The Paradox of Partial Parametricity

Tab Atkins Jr. jackalmage at
Fri May 24 10:42:29 PDT 2013

On Thu, May 23, 2013 at 10:18 PM, Mark S. Miller <erights at> wrote:
> I went into more depth on this matter in a presentation I just did at TC39.
> The slide deck is at
> <>.
> It was written to accompany a verbal explanation, which it did, but not to
> be self-explanatory. I will try to find the time to explain it, but not
> today. I'll be posting more on this soon. Nevertheless, I think y'all will
> get something out of the slideshow prior to this explanation.
> TC39 did not yet come to an official consensus. That said, the emerging
> winner in the room was clearly AP3 from slide19 of the slide deck, which
> Alex has revised Promise.idl to follow. It was clear from the positions in
> the room that we needed both lifting and autolifting in order to achieve
> consensus. In the room I was agreeable to AP3 as well. I remain so.
> AP3 only does recursive unwrapping on the return side of .then. AP2, based
> on your post from yesterday, does recursive unwrapping on both sides. I
> stated that I prefer the AP2 style recursive unwrapping on both sides, but
> the advocates for use of .fulfill (unconditional lifting) strongly favored
> AP3. I will let them speak for themselves.
> Even after sleeping on it, I can live happily with AP3. It is actually even
> better at supporting QP style than I appreciated yesterday. In fact, for
> good QP style code, it is equivalent to AP2. I am satisfied that either in
> AP2 or AP3, autolifting is coherent in the presence of lifting since the
> presence of lifting will be invisible to good QP style code.
> As for whether lifting is coherent in the presence of autolifting in AP3, I
> will let the lifting advocates speak for themselves.
> We may not have made the best choice, but we didn't make sausage.

Unfortunately, AP3 is incoherent.  I'd've thought you'd like it less.  ^_^

AP3 (recursive unwrapping of the return value of .then()) doesn't give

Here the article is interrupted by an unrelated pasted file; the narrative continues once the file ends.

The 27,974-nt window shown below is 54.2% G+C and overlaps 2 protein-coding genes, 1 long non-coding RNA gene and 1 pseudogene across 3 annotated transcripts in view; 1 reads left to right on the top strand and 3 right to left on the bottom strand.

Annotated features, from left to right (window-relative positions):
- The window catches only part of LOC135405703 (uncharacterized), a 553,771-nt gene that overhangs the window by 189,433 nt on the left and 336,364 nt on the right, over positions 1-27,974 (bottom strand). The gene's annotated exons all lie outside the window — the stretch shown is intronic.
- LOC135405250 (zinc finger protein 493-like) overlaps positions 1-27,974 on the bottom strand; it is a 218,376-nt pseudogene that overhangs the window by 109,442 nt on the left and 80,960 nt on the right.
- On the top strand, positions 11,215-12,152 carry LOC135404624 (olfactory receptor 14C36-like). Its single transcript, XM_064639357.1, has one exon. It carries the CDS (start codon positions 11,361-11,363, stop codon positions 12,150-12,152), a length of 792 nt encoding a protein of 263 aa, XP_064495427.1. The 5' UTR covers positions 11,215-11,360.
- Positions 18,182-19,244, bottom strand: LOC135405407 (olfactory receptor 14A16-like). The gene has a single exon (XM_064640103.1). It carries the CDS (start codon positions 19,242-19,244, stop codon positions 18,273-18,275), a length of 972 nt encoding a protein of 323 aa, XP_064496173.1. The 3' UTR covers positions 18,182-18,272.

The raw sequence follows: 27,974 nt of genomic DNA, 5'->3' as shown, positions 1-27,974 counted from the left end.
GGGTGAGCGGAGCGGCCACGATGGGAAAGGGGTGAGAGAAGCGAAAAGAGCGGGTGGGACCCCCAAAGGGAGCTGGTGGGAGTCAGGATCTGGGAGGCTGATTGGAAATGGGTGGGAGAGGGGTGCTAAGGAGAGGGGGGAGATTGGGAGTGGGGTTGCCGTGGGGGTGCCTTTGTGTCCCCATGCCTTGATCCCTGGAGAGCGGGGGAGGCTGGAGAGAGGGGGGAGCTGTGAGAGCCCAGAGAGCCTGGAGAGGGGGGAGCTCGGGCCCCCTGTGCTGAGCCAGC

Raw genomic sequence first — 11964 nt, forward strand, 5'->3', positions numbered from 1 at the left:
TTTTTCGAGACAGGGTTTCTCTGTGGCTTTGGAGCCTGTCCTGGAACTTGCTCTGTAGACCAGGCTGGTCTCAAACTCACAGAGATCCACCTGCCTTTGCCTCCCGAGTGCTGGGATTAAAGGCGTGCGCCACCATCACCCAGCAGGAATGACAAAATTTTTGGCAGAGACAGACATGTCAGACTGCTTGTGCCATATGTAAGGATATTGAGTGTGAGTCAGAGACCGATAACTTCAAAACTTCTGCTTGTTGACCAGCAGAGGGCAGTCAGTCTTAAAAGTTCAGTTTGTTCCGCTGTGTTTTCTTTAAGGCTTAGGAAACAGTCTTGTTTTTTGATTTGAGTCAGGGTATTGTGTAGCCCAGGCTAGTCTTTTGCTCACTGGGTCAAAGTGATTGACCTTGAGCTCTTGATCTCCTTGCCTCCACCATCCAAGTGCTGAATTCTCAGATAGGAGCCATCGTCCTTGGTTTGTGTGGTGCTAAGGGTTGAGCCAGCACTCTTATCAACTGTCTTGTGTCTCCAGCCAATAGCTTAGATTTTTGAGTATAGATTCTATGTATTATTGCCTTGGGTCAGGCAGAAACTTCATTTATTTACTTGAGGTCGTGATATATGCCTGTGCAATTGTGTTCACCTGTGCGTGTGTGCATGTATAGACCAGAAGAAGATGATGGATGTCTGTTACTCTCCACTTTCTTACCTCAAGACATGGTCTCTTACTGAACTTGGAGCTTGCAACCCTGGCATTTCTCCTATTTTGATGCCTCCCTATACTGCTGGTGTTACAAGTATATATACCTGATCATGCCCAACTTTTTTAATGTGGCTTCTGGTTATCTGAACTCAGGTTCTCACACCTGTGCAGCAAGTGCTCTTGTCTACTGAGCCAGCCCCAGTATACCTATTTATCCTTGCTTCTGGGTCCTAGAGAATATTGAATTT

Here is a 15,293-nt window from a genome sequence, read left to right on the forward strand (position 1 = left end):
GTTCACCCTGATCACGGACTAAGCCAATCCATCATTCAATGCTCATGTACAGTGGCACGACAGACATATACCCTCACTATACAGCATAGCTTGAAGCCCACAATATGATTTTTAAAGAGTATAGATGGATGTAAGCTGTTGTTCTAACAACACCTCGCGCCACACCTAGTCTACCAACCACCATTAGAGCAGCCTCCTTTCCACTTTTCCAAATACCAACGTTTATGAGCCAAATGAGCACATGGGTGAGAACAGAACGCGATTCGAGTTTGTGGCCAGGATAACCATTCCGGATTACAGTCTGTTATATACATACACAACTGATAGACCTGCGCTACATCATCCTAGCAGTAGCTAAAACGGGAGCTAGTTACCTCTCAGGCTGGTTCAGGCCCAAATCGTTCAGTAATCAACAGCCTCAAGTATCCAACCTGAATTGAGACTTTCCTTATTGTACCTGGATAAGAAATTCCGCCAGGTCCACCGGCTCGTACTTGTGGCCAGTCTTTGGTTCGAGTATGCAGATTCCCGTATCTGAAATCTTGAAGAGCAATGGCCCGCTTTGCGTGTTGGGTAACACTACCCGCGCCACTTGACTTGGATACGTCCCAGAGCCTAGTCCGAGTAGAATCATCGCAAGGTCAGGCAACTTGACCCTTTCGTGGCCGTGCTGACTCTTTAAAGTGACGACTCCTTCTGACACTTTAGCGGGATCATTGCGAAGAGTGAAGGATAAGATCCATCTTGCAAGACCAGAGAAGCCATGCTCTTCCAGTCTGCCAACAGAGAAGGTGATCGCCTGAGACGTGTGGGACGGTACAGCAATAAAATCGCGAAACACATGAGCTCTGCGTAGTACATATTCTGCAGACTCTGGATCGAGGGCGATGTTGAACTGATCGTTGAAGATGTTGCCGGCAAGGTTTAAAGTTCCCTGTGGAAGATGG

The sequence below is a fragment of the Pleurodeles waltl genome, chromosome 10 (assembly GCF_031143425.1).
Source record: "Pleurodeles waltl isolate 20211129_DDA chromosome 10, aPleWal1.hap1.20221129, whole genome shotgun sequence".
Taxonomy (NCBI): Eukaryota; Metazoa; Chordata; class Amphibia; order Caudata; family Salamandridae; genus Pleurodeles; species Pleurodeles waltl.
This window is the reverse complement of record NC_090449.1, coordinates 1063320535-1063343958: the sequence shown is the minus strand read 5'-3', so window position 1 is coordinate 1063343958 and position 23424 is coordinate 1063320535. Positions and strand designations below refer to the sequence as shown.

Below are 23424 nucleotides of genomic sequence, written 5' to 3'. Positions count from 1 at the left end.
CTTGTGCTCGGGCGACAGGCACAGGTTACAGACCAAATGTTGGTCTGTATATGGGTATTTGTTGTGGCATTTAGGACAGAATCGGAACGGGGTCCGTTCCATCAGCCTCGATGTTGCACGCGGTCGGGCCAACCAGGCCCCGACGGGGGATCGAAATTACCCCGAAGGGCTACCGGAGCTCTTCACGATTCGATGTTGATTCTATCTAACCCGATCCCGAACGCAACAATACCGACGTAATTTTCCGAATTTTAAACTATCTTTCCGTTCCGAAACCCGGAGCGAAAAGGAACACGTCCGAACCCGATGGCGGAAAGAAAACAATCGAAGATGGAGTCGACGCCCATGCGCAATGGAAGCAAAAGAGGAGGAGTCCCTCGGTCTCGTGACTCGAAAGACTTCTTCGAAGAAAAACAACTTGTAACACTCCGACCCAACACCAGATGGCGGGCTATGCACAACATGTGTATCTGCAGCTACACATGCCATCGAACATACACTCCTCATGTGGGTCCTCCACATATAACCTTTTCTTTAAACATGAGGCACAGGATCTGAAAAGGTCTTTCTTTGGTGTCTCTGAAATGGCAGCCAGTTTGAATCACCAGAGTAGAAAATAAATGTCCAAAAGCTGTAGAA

Q people the guarantees they want (.then() callbacks always receive a
plain value), nor does it give monadic people the flexibility they
want (Domenic's proposal is, I'm sorry, abhorrent in its details -
I'll provide more reasoning at the end of this email).  It also adds a
*useless* fulfill method - you can't actually *use* the fact that the
promises are nested at all, which is just plain silly.  AP3 is
straight-up consensus-exhaustion, where people weren't thinking the
details through sufficiently to realize the details weren't coherent.

The correct solution is AP2, but with recursive unwrapping on the
*read* side for .then().

This is much better than AP3.  You note that AP2 and AP3 are
equivalent for "good QP style code".  If you flip it so it just
unwraps on the read side, it's equivalent for *all* QP-style code -
even if the surrounding code is passing around nested promises like
it's going out of style, your QP-style code can safely rely on the
guarantee that your callbacks will never receive a promise as their

What's more, if you're using .then() for things, but you're passing in
a callback from elsewhere that assumes it can return nested promises,
everything's still kosher!  If you chain another .then() off of it,
you'll still get a plain value; if you chain a .chain()/.flatMap() off
of it, you'll get the "real" return value of the inner promise.  This
wins for everyone, in every situation I've been able to think of.

I'm sorry that I'm not a TC39 member, and that the talks were prepared
before the conversations earlier this week that led me to discover
this particular combination that works best.  I think I could've
influence the conversation better had I been there. :/

Details about why Domenic's solution is unfortunately terrible:

1. It only looks remotely passable because it *relies* on argument
destructuring to mostly hide the fact that it's abusing a useless
wrapper object solely to defeat the recursive unwrapping. If you
removed that and used ES5 argument lists, the ugliness would be

2. Domenic uses "{x}" in his example code, which looks like a standard
placeholder argument name, but it's *not*.  "x" is actually *part of
the contract of the proposal*, and *must* be used by all callbacks to
interoperate.  If they want to name their argument something else,
they have to use the longer "{x: foo}" form, making it less convenient
and more obviously hacky.  (In your slides, you change the name to

3. Domenic's "promises" are, in practice, a *completely different
beast* from normal promises, which don't interoperate at all.  If
you've got a .then-based workflow, and a method tries to return a
Domenic-promise, you'll just break - you're expecting a plain value,
not an object with a .value property containing the actual plain value
(or maybe containing another object with .value, containing another
object with .value, containing the plain value).  The same applies in
reverse - calling .chain/.flatMap() on a normal promise either fails
(because you only put the function on a subclass) or it breaks
(because you're trying to decompose the argument, but it's a plain
value, not an object with a .value method).


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